Just Plain Folks

Say the word folklife and many people can't help conjuring up visions of cross-eyed hillbillies who live in Appalachian hollows with their stills and slobbering hounds. No surprise there's more to it than that. The folks at the Historical Museum of Southern Florida are trying to break through people's stereotyped notions of what folklife can mean by mounting the touring exhibition Florida Folklife: Traditional Arts in Contemporary Communities, which opens Friday.

Two years in the making, the exhibition features more than 180 handmade works -- quilts, boats, baskets, garments, musical instruments, costumes, and more -- by 80 artists from throughout Florida. The genesis of the show was 22 years of research conducted by folkorists associated with the Florida Department of State's Division of Historical Resources, who have been traveling through the state's cities, towns, and rural areas documenting the various forms of traditional expression that are often defined as folklife.

"We decided to focus on material culture, meaning objects," explains Stephen Stuempfle, folklife program coordinator at the Historical Museum. "Everything we have on display is based on some sort of shared communal aesthetic. Everyone has his own way of doing things, but there is usually a shared element. That's what folklife is -- a way of doing things or expressing oneself that involves cultural patterns that are shared."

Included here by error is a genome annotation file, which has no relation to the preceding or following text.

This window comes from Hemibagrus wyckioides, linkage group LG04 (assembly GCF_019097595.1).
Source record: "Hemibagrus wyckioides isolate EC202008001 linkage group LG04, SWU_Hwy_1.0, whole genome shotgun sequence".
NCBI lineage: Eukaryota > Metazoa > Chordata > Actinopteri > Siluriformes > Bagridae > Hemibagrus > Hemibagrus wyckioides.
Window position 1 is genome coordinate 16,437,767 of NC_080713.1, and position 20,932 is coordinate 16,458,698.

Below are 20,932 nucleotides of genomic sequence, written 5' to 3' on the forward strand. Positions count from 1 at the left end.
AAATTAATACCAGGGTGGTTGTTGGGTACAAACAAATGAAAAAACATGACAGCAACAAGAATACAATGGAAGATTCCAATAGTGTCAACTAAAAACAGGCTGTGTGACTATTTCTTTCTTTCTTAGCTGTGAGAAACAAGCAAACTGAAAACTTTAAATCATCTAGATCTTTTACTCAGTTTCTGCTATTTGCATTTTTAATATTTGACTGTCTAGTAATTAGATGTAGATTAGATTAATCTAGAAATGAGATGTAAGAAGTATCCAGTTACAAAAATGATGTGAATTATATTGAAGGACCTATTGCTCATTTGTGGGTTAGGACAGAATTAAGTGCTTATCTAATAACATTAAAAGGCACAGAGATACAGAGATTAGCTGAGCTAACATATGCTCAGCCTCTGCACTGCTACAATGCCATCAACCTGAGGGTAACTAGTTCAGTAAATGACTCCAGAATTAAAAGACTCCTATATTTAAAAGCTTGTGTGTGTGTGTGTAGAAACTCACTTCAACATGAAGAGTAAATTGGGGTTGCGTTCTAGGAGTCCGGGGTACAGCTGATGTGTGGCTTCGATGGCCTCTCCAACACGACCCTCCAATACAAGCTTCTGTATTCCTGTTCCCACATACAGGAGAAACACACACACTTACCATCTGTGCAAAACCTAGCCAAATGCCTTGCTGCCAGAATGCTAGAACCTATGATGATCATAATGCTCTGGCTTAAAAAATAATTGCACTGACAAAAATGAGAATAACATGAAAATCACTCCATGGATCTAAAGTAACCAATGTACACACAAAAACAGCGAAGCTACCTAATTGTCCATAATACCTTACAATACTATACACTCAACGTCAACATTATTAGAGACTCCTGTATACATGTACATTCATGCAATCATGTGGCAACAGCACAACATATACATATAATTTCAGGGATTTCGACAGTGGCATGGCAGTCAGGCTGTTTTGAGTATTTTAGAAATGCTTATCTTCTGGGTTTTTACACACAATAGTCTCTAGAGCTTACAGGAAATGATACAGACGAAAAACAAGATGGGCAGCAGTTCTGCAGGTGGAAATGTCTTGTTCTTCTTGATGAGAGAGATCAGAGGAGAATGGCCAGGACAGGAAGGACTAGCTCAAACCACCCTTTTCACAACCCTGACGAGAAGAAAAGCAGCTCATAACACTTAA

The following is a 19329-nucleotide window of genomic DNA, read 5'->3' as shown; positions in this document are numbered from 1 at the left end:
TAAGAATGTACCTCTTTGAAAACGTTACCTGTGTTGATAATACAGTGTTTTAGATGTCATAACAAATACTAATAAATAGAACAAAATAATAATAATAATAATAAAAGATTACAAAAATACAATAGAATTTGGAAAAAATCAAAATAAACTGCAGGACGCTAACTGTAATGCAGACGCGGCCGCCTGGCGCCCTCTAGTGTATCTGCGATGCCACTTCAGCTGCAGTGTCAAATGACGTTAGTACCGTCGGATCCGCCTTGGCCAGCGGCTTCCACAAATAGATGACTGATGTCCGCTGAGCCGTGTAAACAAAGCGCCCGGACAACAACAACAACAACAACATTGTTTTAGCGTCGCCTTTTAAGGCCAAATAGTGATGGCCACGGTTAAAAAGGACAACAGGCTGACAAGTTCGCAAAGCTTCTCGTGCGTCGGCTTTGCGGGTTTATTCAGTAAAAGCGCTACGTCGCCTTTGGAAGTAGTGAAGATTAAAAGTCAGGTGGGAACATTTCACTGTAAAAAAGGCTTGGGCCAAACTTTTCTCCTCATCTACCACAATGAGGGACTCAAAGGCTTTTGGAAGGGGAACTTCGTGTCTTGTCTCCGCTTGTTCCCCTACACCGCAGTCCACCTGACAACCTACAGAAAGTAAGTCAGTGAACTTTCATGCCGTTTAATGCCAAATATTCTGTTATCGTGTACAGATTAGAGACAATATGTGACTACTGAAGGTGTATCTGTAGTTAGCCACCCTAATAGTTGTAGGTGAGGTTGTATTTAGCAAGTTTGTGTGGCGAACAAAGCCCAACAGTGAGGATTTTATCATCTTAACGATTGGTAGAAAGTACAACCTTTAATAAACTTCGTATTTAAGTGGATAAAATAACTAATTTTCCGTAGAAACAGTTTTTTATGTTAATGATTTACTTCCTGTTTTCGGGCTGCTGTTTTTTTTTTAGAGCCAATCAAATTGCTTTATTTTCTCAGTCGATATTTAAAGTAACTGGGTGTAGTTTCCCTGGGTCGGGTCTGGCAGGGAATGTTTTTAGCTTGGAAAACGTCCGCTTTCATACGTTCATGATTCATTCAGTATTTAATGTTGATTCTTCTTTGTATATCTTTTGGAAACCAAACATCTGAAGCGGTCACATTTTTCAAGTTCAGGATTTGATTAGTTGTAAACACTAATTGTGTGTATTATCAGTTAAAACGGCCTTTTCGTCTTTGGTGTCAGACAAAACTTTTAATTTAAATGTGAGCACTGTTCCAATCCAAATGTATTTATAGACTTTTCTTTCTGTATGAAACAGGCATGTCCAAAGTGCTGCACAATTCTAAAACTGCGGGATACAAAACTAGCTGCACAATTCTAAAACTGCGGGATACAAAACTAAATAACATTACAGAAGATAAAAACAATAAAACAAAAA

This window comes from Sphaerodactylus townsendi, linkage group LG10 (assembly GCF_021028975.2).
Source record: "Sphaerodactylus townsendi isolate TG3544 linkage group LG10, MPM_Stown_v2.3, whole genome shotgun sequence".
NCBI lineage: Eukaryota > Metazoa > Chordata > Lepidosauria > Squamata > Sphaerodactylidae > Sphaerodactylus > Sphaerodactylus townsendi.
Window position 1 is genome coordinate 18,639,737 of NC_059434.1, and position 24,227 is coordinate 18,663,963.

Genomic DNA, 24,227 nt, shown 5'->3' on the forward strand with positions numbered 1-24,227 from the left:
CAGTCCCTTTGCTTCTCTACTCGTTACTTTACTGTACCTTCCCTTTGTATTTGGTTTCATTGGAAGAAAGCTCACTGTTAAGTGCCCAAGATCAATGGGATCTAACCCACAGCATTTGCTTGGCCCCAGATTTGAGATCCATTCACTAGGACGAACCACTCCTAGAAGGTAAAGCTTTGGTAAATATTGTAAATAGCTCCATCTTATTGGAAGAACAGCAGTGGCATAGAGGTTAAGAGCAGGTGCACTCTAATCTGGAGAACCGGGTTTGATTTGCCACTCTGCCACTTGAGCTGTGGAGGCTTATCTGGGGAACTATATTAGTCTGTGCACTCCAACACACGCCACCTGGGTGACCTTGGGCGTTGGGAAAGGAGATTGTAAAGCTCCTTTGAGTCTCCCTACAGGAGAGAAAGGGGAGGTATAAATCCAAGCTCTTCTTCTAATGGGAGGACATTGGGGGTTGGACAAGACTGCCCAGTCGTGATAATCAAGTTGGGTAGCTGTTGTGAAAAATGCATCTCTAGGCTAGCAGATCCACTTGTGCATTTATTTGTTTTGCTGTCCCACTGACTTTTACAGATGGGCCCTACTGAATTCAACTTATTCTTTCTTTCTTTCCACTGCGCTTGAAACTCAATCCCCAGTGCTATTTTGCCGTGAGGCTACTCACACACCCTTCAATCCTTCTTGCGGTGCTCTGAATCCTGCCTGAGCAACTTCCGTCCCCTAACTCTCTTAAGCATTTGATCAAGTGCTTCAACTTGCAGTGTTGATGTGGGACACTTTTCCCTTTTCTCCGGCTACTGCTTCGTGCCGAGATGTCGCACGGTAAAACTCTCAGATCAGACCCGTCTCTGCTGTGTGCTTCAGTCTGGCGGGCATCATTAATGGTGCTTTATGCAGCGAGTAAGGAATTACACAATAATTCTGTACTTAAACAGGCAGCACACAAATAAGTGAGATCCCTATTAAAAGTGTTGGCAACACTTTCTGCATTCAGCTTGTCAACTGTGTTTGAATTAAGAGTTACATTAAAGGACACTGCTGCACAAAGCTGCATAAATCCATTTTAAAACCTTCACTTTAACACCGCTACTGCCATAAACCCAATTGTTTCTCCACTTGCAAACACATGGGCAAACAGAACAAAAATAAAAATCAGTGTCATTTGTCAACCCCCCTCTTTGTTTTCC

In addition to the exhibition, this Saturday the museum will present the South Florida Traditional Arts Festival, which will feature several South Florida artists displaying works, such as Cuban quinceanera dresses, and demonstrating skills such as Japanese origami and Haitian kite making. Cuban, Bahamian, and Haitian musical acts will perform, and Glen Simmons and Laura Ogden will discuss their book Gladesmen.

If people realize folklife is created by folks and its objects can be just as important and beautiful as those shown in major art museums, then the museum's mission will have been accomplished. "These traditions reveal types of creativity and knowledge that often get ignored because our society is so focused on mass-produced objects and images through the media," notes Stuempfle. "Often this type of creativity is portrayed as quaint and anonymous, that there are not actual individuals who do these things. Our message is that there are actual individuals who do this work and that these people have well-developed aesthetics and highly developed skills too."

-- Nina Korman

The Florida Folklife exhibiton opens Friday, September 25, and runs through January 3, 1999. The South Florida Traditional Arts Festival takes place Saturday, September 26, from 10:00 a.m. to 5:00 p.m. at the Historical Museum of Southern Florida, 101 W. Flagler St. Admission to the exhibition is five dollars; the festival is free. Call 305-375-1492.